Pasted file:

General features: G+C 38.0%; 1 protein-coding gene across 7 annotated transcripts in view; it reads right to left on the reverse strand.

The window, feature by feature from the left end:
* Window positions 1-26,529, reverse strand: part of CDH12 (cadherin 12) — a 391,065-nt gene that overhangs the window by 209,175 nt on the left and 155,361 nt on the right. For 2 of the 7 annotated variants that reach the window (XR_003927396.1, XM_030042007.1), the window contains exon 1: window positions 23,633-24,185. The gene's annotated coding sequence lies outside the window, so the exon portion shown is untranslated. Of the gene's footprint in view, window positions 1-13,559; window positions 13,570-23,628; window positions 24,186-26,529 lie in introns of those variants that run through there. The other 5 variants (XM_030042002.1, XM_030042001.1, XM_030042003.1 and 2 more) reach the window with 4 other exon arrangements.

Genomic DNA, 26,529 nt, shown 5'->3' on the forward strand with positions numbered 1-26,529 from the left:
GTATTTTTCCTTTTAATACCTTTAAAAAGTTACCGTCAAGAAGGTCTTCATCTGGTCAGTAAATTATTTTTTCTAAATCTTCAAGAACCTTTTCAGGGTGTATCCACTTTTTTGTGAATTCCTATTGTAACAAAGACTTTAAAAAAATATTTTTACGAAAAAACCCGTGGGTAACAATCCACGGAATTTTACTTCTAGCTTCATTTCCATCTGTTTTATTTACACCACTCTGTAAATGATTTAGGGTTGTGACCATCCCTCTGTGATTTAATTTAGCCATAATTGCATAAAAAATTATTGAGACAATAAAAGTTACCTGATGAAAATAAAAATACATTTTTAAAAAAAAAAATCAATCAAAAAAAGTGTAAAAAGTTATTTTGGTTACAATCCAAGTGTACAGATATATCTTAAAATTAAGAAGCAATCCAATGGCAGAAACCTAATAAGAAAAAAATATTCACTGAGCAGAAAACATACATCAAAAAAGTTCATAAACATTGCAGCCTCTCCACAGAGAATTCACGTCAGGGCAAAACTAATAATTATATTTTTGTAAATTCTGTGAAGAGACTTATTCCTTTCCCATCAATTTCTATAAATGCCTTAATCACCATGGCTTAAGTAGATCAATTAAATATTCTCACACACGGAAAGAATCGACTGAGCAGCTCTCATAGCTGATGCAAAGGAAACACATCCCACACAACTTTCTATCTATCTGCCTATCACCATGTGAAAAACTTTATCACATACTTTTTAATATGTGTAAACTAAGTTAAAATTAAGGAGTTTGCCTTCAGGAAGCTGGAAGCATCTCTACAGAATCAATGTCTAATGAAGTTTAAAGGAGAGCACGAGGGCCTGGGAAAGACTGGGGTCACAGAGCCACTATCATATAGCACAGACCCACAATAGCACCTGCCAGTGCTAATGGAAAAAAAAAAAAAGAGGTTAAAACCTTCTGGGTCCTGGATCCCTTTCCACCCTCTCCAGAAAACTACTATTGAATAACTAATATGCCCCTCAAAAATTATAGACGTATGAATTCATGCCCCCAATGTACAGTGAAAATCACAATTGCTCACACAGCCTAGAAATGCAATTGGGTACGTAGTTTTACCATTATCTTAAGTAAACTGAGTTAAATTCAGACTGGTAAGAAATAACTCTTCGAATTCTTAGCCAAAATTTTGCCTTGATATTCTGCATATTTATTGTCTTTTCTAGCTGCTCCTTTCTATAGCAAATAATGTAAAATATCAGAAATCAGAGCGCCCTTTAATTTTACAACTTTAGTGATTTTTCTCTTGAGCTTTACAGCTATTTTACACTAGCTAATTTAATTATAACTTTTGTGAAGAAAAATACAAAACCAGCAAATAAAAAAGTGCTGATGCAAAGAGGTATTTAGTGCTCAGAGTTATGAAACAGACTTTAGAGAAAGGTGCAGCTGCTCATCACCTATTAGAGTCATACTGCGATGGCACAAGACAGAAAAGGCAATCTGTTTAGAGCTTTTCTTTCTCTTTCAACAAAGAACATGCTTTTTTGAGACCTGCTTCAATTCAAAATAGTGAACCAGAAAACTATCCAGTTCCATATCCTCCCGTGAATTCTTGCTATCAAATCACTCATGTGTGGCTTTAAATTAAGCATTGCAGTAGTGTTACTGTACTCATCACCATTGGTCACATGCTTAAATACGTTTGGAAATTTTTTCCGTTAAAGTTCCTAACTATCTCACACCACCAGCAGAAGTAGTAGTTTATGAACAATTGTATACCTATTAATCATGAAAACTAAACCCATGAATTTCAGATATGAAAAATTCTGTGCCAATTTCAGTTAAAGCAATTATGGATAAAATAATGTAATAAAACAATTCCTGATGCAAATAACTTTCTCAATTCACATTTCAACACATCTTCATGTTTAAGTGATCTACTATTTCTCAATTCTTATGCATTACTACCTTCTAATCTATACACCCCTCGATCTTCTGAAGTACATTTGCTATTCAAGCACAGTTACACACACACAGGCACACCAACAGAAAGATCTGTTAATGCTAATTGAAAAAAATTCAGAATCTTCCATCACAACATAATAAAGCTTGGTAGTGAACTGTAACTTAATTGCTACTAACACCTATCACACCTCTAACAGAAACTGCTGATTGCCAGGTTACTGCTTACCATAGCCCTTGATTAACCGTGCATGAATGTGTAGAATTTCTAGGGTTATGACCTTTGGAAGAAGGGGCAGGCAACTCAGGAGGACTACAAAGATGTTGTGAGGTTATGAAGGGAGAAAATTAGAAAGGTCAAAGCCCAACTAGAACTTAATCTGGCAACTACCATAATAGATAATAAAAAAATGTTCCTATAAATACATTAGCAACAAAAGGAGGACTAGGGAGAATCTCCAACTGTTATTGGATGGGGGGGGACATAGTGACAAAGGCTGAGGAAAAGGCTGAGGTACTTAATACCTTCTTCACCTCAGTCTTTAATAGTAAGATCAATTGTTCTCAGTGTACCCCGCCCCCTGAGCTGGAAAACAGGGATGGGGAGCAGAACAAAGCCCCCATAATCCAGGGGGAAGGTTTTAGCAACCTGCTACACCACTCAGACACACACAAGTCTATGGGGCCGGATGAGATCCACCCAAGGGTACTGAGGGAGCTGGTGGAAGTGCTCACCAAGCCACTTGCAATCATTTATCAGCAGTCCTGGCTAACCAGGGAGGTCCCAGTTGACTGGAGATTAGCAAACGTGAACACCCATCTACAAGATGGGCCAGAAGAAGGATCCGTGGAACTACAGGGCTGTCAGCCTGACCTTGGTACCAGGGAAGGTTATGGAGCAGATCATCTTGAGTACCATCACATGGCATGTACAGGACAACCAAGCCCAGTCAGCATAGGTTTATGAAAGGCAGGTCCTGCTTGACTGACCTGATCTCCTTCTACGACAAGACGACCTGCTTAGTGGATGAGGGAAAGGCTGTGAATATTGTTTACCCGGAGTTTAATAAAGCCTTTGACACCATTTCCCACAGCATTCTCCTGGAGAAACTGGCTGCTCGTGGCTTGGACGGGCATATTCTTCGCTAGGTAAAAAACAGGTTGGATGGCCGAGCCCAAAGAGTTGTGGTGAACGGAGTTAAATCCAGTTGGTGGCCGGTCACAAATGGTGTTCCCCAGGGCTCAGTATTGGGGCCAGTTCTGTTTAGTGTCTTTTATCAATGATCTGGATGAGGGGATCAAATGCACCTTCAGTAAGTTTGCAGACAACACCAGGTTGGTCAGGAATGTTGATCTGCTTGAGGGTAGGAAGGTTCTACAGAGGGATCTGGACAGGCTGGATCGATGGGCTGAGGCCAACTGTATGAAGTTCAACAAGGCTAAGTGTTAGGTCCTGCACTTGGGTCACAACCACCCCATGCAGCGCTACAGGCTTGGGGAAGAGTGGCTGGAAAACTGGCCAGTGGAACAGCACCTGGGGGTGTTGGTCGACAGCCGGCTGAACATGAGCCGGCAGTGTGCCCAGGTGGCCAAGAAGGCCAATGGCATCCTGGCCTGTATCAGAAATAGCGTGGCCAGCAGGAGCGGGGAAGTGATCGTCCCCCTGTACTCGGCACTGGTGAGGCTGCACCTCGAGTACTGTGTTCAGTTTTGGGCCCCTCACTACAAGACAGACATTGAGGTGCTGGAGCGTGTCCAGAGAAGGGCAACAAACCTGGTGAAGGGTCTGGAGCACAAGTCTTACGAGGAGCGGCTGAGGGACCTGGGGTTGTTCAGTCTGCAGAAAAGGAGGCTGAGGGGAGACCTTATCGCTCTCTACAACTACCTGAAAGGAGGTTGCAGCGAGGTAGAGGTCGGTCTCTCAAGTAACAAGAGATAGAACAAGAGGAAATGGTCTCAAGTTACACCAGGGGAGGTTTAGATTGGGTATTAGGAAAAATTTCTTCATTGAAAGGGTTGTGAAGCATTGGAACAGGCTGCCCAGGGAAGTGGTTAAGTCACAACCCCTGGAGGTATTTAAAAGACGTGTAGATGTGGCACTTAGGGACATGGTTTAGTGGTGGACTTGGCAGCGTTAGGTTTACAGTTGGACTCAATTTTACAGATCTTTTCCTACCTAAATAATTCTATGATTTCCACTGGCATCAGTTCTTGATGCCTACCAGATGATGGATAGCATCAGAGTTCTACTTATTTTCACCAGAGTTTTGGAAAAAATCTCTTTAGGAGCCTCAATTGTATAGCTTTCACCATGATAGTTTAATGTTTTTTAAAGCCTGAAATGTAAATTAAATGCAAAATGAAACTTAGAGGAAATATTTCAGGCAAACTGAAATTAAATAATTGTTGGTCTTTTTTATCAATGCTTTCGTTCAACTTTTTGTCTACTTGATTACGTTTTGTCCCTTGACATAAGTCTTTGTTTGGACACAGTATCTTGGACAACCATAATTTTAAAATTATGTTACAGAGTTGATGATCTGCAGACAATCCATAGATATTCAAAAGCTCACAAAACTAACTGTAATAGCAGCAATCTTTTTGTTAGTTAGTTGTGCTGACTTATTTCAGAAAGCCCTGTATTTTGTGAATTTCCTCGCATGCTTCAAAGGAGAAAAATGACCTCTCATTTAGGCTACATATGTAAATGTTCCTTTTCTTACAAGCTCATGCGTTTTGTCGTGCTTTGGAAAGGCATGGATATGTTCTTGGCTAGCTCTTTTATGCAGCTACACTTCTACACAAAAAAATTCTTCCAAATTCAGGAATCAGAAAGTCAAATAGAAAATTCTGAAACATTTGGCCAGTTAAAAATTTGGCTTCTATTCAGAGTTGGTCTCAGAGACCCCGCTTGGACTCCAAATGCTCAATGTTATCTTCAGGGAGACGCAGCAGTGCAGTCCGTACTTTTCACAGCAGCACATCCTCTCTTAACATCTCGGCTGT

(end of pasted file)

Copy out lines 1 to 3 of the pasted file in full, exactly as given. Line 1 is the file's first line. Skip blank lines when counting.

General features: G+C 38.0%; 1 protein-coding gene across 7 annotated transcripts in view; it reads right to left on the reverse strand.

The window, feature by feature from the left end:
* Window positions 1-26,529, reverse strand: part of CDH12 (cadherin 12) — a 391,065-nt gene that overhangs the window by 209,175 nt on the left and 155,361 nt on the right. For 2 of the 7 annotated variants that reach the window (XR_003927396.1, XM_030042007.1), the window contains exon 1: window positions 23,633-24,185. The gene's annotated coding sequence lies outside the window, so the exon portion shown is untranslated. Of the gene's footprint in view, window positions 1-13,559; window positions 13,570-23,628; window positions 24,186-26,529 lie in introns of those variants that run through there. The other 5 variants (XM_030042002.1, XM_030042001.1, XM_030042003.1 and 2 more) reach the window with 4 other exon arrangements.